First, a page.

Skip Navigation
NPR News
Finding George Orwell In Burma ()

Exploring Burma Through George Orwell

Jul 19, 2005 (All Things Considered)

Hear this

This text will be replaced
Launch in player

Share this


When Eric Arthur Blair was 19 years old — and hadn't yet picked up his pen name of George Orwell — he went to the far reaches of the British Empire. He joined the Imperial Police Force in Burma and spent five years there in the 1920s.

He left Burma abruptly and decided to become a writer. Orwell's first novel, Burmese Days, was set in the north of the country. But people in that country say Orwell's best-known works, Nineteen Eighty-Four and Animal Farm, are also about Burma.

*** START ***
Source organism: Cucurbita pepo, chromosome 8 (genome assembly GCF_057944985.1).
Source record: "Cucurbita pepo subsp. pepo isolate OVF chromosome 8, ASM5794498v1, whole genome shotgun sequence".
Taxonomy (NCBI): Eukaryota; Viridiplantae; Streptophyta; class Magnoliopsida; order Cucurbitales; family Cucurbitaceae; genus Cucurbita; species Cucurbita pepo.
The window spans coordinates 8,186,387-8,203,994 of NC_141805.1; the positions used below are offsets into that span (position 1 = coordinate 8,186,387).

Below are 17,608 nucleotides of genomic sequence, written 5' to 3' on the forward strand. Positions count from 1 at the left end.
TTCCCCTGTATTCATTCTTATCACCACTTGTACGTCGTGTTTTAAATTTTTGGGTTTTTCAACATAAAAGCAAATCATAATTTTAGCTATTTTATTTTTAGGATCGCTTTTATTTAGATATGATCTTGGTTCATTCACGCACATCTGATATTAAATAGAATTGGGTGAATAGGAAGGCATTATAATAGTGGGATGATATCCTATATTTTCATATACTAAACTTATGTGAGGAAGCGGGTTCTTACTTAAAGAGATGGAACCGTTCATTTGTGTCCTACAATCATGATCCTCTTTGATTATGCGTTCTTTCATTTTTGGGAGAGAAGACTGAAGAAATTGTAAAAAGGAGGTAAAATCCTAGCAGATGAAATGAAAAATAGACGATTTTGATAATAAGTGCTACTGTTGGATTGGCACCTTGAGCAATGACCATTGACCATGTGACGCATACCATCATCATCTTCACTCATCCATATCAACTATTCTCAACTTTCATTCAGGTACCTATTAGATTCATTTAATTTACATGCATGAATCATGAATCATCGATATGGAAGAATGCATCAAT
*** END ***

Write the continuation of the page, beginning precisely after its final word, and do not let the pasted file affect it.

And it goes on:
Writer Emma Larkin (a pseudonym) has retraced Orwell's path through the southeast Asian nation as a way of exploring the present-day country, its people and its brutal military junta, which has renamed the country Myanmar.

Melissa Block talks with the author of Finding George Orwell in Burma.

Copyright 2014 NPR. To see more, visit http://www.npr.org/.

Missing some content? Check the source: NPR
Copyright(c) 2014, NPR

Visitor comments

on:

NCPR is supported by:

This is a Visitor-Supported website.